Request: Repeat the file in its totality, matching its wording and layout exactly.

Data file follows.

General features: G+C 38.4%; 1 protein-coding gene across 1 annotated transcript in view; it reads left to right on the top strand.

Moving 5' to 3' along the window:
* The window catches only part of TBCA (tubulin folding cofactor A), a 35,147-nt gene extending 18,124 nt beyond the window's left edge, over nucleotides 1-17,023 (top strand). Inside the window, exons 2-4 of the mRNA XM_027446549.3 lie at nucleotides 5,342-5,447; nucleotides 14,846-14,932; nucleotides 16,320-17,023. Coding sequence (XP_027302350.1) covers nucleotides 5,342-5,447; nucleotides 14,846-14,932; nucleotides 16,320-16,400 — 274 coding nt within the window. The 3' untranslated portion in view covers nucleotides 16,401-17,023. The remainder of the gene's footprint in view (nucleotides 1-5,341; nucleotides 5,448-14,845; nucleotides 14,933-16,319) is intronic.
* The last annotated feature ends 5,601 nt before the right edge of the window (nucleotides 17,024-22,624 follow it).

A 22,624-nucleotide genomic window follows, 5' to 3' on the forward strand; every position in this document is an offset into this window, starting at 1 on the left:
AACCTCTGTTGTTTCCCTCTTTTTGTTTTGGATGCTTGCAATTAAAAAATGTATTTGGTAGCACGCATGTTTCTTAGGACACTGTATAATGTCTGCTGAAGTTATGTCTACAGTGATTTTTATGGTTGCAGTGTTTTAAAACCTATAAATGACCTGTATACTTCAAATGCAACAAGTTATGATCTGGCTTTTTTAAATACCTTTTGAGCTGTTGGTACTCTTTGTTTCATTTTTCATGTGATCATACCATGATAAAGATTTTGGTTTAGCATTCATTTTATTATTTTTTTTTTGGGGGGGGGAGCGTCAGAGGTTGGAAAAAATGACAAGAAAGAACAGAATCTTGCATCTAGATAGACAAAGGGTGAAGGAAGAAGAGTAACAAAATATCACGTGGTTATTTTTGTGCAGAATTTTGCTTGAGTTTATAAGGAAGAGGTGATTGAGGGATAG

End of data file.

General features: G+C 38.4%; 1 protein-coding gene across 1 annotated transcript in view; it reads left to right on the top strand.

Moving 5' to 3' along the window:
* The window catches only part of TBCA (tubulin folding cofactor A), a 35,147-nt gene extending 18,124 nt beyond the window's left edge, over nucleotides 1-17,023 (top strand). Inside the window, exons 2-4 of the mRNA XM_027446549.3 lie at nucleotides 5,342-5,447; nucleotides 14,846-14,932; nucleotides 16,320-17,023. Coding sequence (XP_027302350.1) covers nucleotides 5,342-5,447; nucleotides 14,846-14,932; nucleotides 16,320-16,400 — 274 coding nt within the window. The 3' untranslated portion in view covers nucleotides 16,401-17,023. The remainder of the gene's footprint in view (nucleotides 1-5,341; nucleotides 5,448-14,845; nucleotides 14,933-16,319) is intronic.
* The last annotated feature ends 5,601 nt before the right edge of the window (nucleotides 17,024-22,624 follow it).

A 22,624-nucleotide genomic window follows, 5' to 3' on the forward strand; every position in this document is an offset into this window, starting at 1 on the left:
AACCTCTGTTGTTTCCCTCTTTTTGTTTTGGATGCTTGCAATTAAAAAATGTATTTGGTAGCACGCATGTTTCTTAGGACACTGTATAATGTCTGCTGAAGTTATGTCTACAGTGATTTTTATGGTTGCAGTGTTTTAAAACCTATAAATGACCTGTATACTTCAAATGCAACAAGTTATGATCTGGCTTTTTTAAATACCTTTTGAGCTGTTGGTACTCTTTGTTTCATTTTTCATGTGATCATACCATGATAAAGATTTTGGTTTAGCATTCATTTTATTATTTTTTTTTTGGGGGGGGGAGCGTCAGAGGTTGGAAAAAATGACAAGAAAGAACAGAATCTTGCATCTAGATAGACAAAGGGTGAAGGAAGAAGAGTAACAAAATATCACGTGGTTATTTTTGTGCAGAATTTTGCTTGAGTTTATAAGGAAGAGGTGATTGAGGGATAG